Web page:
Asset allocation is a technique that determines the mix of asset classes (small stocks, big stocks, emerging markets, government bonds, corporate bonds, etc) that provides the highest probability of achieving a given return rate. For example, if you need a return of 12.2%, asset allocation might result in a mix of 40% large stocks, 40% government bonds, and 20% emerging markets. You should achieve the maximum rate of return for the least amount of risk at a given level of risk.
Asset allocation is different from security selection, which is the process of selecting the securities you will actually invest in for each asset class. For instance, choosing to put 40% of your portfolio in long-term growth stocks is an asset allocation decision; choosing to buy 100 shares of ATT stock is a security selection decision.
Diversification lets you cut risks sharply without sacrificing return. Of all the decisions an investor makes, effective, or optimal asset allocation has the greatest effect on your total return. Optimal asset allocation distributes a portfolio’s assets so that there is an optimal tradeoff between risk and return.
Several studies have shown that your asset allocation decision is the most important factor affecting your long-run risk and return. In fact, 93% of long-term performance results from asset allocation. The specific choice of securities accounts for only 7% of long-term total performance.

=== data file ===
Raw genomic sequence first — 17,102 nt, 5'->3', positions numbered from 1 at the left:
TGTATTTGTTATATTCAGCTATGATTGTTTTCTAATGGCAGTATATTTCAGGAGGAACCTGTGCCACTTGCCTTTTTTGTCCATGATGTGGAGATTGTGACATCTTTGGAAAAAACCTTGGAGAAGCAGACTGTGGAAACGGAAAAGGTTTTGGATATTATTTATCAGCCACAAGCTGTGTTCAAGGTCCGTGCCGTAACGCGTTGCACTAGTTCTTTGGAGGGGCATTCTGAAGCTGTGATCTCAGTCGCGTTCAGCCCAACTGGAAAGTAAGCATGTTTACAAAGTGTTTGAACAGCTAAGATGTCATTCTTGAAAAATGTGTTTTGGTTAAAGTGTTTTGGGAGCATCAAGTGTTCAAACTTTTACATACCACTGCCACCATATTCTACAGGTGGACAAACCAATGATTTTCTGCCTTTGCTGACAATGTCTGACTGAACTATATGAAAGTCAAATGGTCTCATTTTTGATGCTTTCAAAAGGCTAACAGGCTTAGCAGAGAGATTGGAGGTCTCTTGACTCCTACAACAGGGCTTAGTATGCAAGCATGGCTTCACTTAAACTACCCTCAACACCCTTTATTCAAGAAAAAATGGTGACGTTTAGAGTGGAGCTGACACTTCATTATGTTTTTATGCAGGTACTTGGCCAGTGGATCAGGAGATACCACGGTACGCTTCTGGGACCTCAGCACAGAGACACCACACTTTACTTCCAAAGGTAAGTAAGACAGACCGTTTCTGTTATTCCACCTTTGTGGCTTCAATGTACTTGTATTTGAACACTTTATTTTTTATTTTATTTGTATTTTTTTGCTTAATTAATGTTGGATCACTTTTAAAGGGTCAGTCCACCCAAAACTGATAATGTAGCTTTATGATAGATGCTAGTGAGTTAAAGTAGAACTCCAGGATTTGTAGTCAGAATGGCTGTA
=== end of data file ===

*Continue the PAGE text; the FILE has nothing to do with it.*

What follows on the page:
There are many possible asset allocations. The optimal asset allocations are calculated along a line graph using expected returns, standard deviations, and covariances of each asset class to plot what is called the efficient frontier graph. The efficient frontier represents those portfolios that provide the maximum expected return at each incremental level of risk.
Levels of investment risk are determined by your time horizon, investment philosophy, and age. The key to successful investing is finding the asset allocation that offers the best possible return without exceeding your tolerance for investment risk.